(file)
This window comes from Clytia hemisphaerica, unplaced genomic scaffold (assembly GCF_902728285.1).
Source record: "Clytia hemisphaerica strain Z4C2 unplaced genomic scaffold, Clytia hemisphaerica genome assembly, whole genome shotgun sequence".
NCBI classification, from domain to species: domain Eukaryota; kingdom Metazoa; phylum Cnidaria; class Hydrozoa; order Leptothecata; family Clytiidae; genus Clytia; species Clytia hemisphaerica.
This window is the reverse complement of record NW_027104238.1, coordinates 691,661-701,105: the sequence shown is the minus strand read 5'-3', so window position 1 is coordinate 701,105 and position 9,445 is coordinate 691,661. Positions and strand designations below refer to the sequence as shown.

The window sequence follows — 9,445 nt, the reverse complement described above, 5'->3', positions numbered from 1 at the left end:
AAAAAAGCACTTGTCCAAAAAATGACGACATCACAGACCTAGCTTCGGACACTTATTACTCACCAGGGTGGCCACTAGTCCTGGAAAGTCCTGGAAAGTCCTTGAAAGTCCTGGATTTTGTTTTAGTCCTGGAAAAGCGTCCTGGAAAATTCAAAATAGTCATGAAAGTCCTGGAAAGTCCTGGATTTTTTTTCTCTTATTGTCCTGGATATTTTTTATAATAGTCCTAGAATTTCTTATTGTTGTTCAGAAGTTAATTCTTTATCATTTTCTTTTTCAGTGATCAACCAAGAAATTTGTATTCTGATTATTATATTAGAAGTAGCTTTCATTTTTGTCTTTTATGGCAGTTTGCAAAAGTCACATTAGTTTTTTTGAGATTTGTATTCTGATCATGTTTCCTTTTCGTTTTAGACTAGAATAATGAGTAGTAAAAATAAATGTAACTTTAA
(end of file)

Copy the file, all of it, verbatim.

This window comes from Clytia hemisphaerica, unplaced genomic scaffold (assembly GCF_902728285.1).
Source record: "Clytia hemisphaerica strain Z4C2 unplaced genomic scaffold, Clytia hemisphaerica genome assembly, whole genome shotgun sequence".
NCBI classification, from domain to species: domain Eukaryota; kingdom Metazoa; phylum Cnidaria; class Hydrozoa; order Leptothecata; family Clytiidae; genus Clytia; species Clytia hemisphaerica.
This window is the reverse complement of record NW_027104238.1, coordinates 691,661-701,105: the sequence shown is the minus strand read 5'-3', so window position 1 is coordinate 701,105 and position 9,445 is coordinate 691,661. Positions and strand designations below refer to the sequence as shown.

The window sequence follows — 9,445 nt, the reverse complement described above, 5'->3', positions numbered from 1 at the left end:
AAAAAAGCACTTGTCCAAAAAATGACGACATCACAGACCTAGCTTCGGACACTTATTACTCACCAGGGTGGCCACTAGTCCTGGAAAGTCCTGGAAAGTCCTTGAAAGTCCTGGATTTTGTTTTAGTCCTGGAAAAGCGTCCTGGAAAATTCAAAATAGTCATGAAAGTCCTGGAAAGTCCTGGATTTTTTTTCTCTTATTGTCCTGGATATTTTTTATAATAGTCCTAGAATTTCTTATTGTTGTTCAGAAGTTAATTCTTTATCATTTTCTTTTTCAGTGATCAACCAAGAAATTTGTATTCTGATTATTATATTAGAAGTAGCTTTCATTTTTGTCTTTTATGGCAGTTTGCAAAAGTCACATTAGTTTTTTTGAGATTTGTATTCTGATCATGTTTCCTTTTCGTTTTAGACTAGAATAATGAGTAGTAAAAATAAATGTAACTTTAA